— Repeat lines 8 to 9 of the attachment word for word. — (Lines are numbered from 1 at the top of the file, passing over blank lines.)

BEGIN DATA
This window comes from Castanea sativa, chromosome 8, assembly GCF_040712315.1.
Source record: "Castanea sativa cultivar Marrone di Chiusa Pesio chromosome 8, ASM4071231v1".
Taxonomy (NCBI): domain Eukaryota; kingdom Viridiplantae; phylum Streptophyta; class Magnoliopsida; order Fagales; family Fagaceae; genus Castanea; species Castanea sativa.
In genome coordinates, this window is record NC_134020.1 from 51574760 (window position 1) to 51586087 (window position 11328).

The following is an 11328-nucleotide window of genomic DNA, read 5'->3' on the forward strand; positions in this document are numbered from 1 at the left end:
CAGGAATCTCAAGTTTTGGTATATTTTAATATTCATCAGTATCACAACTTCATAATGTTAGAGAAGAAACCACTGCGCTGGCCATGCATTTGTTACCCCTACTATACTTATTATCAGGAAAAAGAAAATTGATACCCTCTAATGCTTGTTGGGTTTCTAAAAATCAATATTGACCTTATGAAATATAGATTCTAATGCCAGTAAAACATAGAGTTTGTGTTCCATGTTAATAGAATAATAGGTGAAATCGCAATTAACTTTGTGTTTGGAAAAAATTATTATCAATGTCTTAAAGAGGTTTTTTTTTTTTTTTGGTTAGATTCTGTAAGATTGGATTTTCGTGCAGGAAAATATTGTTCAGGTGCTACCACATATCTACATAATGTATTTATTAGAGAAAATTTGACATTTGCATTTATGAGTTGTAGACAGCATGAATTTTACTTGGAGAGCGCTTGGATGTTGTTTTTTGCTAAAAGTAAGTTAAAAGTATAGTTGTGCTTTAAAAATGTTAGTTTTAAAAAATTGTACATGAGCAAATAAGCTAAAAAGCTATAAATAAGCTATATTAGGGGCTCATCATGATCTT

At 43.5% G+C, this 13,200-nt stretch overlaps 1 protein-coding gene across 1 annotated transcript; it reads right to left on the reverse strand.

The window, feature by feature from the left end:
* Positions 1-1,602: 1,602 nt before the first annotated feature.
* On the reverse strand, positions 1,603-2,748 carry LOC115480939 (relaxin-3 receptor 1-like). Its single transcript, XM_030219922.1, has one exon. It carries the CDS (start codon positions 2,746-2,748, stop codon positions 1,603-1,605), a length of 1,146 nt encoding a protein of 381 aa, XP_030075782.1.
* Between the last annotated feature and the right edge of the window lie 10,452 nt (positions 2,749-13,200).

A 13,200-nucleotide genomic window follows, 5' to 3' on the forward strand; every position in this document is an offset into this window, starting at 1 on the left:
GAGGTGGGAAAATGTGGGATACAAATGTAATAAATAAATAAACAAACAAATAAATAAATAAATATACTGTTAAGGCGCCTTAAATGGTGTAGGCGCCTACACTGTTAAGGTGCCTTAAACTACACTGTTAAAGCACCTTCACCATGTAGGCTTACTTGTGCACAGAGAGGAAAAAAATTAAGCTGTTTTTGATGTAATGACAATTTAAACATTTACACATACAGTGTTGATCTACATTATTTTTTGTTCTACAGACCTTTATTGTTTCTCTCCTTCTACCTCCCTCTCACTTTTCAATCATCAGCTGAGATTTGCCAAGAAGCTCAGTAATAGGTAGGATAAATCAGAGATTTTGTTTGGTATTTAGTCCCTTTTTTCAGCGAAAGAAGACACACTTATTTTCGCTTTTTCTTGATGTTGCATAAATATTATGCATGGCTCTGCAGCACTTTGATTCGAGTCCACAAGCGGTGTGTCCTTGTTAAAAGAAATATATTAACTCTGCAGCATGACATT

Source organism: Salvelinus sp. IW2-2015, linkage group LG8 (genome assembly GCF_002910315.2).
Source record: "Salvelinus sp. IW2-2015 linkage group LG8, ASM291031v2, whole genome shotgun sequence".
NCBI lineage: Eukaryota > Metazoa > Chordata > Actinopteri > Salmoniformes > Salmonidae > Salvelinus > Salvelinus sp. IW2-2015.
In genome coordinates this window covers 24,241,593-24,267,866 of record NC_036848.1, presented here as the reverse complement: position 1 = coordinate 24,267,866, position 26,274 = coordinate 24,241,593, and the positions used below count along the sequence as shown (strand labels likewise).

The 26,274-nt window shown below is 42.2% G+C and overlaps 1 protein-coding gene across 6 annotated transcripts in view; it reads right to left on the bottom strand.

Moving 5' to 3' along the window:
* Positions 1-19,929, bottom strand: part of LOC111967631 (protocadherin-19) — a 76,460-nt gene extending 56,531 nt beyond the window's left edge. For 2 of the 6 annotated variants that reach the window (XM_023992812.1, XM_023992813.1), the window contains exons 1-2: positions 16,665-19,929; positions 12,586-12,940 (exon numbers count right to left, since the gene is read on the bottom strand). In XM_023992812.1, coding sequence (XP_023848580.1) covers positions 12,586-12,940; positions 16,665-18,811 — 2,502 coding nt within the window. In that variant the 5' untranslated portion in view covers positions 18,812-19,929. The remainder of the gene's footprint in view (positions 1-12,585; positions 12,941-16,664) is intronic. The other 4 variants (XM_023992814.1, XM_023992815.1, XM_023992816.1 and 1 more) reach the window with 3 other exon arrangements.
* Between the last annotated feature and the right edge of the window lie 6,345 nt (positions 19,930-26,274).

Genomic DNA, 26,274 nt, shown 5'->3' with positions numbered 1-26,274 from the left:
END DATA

The window, feature by feature from the left end:
* Positions 1-1,602: 1,602 nt before the first annotated feature.